The Never-Ending Story of Love

Do you ever think of yourself as beautiful, lovable, and capable? Just asking… curious. I have a theory that most people forget that truth about themselves. I do, anyway.

Here is my re-telling of the Parable of the Talents (Matthew 25:14-30):

God gave to three children the knowledge that they were extremely beautiful, lovable and capable. This gift of spiritual wisdom was permanent and indestructible, like gold. One of them had a strong ability to see themselves as God saw them, another could accept it periodically, and the child who usually felt unlovable would only catch glimpses of God’s love in special moments. This gift had a purpose for expression in their lives, and yet exactly how that would play out, or how much time would be available for them, was uncertain.

As they grew up, the children who had accepted the greater amounts of God’s love became aware that their time on earth was limited and decided to act without a great deal of caution. They immersed themselves, surrounded themselves with community. This is how they invested their time and energy: in relationships. They risked their hearts in vulnerable honesty with other people. As a result they gained the security, trust and freedom to love and act with deep empathy and forgiveness for themselves and others.

They gained a fearlessness that was so fierce that they no longer feared death, an authentic honesty that revealed their vision about who they were and their purpose in the world, a presence in the moment that was child-like, a balance that respected their needs for self-care in the dance of service to their companions, a humble surrender to the people and situations in their lives as the external reflections of their internal process, a curiosity and wonder that connected them with the source of their adventure here, a self-observing detachment and laughter about the outcomes of their struggles, and a patient emotional sobriety — an inner peace — that radiated as resilience and practical optimism everywhere they went.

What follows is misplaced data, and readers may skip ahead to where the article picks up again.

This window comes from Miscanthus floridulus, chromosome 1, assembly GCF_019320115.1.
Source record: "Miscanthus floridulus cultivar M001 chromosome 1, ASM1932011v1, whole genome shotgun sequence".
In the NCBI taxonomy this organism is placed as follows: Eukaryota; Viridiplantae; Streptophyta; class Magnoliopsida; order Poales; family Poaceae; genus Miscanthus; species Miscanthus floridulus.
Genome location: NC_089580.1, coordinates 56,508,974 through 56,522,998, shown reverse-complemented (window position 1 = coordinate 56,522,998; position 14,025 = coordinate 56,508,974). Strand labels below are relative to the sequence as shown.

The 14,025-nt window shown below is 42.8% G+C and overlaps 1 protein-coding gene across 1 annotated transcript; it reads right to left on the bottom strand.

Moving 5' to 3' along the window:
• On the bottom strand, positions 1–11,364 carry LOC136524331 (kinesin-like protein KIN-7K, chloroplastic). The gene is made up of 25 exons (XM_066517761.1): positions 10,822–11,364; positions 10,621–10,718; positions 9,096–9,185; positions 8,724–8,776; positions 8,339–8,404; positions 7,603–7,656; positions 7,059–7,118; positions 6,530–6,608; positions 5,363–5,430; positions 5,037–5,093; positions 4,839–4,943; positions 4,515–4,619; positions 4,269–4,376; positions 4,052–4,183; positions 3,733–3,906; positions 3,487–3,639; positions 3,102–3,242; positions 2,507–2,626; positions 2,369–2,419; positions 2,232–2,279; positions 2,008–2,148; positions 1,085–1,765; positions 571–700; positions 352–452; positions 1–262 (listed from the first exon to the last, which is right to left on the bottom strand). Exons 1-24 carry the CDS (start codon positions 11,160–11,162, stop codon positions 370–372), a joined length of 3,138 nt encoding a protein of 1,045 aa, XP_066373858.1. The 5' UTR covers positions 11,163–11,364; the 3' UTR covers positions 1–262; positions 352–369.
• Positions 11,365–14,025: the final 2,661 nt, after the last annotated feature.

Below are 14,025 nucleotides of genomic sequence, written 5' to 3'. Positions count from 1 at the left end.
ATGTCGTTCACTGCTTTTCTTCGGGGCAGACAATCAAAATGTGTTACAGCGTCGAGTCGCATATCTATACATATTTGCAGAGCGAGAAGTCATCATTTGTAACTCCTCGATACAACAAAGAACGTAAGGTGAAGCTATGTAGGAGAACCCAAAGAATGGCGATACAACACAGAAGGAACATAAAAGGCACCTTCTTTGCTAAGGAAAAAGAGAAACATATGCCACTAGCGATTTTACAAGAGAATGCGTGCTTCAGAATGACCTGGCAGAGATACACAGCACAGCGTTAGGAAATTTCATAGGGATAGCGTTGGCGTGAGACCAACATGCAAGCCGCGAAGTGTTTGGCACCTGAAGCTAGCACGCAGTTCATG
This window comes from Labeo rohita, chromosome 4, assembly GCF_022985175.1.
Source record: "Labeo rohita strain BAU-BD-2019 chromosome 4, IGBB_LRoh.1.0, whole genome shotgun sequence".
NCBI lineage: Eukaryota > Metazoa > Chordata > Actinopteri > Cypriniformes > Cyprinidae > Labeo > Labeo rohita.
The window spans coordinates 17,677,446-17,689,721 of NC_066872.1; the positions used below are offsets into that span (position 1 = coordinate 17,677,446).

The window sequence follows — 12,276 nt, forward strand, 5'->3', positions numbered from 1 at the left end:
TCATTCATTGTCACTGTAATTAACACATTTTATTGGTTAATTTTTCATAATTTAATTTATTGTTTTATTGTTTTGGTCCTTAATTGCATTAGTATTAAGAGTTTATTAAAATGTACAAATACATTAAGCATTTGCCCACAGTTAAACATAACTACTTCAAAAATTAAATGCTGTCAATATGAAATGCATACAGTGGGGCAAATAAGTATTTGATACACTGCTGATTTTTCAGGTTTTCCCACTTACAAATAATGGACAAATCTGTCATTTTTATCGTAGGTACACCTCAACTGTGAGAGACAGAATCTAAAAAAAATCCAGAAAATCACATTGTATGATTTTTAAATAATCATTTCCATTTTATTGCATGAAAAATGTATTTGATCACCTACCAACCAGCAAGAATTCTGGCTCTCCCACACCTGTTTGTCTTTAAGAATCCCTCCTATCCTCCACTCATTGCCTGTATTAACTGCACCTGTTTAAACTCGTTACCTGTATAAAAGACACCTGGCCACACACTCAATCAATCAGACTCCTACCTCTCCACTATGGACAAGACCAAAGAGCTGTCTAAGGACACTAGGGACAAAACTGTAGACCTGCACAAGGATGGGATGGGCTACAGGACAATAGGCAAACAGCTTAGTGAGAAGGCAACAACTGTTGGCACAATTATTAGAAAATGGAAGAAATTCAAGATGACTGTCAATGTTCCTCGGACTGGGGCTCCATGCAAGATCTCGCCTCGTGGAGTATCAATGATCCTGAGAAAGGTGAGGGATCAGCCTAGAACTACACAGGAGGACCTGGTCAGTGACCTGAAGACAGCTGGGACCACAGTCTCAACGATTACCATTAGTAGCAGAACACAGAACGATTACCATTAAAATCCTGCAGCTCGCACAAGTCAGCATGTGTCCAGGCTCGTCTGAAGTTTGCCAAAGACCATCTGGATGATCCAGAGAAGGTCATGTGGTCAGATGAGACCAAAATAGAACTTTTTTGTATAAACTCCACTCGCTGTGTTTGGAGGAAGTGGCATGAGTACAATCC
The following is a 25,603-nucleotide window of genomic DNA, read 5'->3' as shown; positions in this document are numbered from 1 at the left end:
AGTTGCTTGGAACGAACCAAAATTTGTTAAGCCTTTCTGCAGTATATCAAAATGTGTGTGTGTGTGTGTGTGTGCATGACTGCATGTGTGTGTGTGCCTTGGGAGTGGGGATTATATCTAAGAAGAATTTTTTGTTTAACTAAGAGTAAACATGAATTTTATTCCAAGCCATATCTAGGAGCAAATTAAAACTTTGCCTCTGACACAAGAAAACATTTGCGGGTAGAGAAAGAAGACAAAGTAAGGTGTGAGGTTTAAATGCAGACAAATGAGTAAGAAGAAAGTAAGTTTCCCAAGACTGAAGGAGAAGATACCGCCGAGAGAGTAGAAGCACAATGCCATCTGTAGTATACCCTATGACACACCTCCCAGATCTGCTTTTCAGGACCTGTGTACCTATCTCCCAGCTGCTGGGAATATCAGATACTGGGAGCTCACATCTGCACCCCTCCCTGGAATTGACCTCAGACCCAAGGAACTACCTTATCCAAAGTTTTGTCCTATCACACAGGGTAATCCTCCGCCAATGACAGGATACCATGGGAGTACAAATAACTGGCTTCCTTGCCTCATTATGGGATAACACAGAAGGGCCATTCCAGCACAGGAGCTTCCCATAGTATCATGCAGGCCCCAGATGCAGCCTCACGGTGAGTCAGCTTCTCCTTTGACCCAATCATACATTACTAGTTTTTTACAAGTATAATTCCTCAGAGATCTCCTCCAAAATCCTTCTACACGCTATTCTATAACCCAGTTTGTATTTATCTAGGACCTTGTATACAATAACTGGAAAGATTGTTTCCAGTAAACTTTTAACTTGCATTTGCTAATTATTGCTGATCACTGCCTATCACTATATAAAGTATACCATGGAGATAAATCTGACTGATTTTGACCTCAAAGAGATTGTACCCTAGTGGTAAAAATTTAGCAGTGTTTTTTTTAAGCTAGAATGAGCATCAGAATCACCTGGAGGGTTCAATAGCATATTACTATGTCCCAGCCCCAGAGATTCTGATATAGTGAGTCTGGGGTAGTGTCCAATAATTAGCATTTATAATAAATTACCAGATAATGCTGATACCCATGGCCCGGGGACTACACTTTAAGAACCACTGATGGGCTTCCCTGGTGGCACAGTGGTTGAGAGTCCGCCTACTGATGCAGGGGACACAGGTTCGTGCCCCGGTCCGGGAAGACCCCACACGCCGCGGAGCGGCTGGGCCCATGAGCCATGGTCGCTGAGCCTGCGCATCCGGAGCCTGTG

They were grateful to God for their lives and had no complaints when their time came to return to God. This was their return on their investment.

The child who had felt unlovable became fearful and distrustful. They did not risk, or invest, or share God’s love for them in their relationships. Instead, they distracted themselves with external, material things. They focused on not making mistakes, being very logical, rational and obsessed with petty rules. Eventually they became paralyzed by the lack of love in their life, were paranoid about threats to their wellbeing, and became engaged in endless conflict, some of which was extremely self-destructive, violent and ugly.

This person was angry at God and wished they had never been born.

In the Bible, Matthew ends the story with this person weeping and gnashing their teeth, and I believe there is more to this story that somehow was omitted. It is never too late for God’s love to win, and I speak from my own experience. I am that third child. God was patient, persistent and passionate with me. He/She/It kept planting the seeds of His/Her/Its love in my heart no matter how angry I became. Thirty years ago one of those seeds broke through the concrete wall around my heart, and began to grow. Now, this is my song to God:

(sung to tune of Rita Coolidge’s “Higher and Higher”)

Your love is lifting me higher than I’ve ever been lifted before
So keep it up, quench my desire, and I’ll be at your side forevermore

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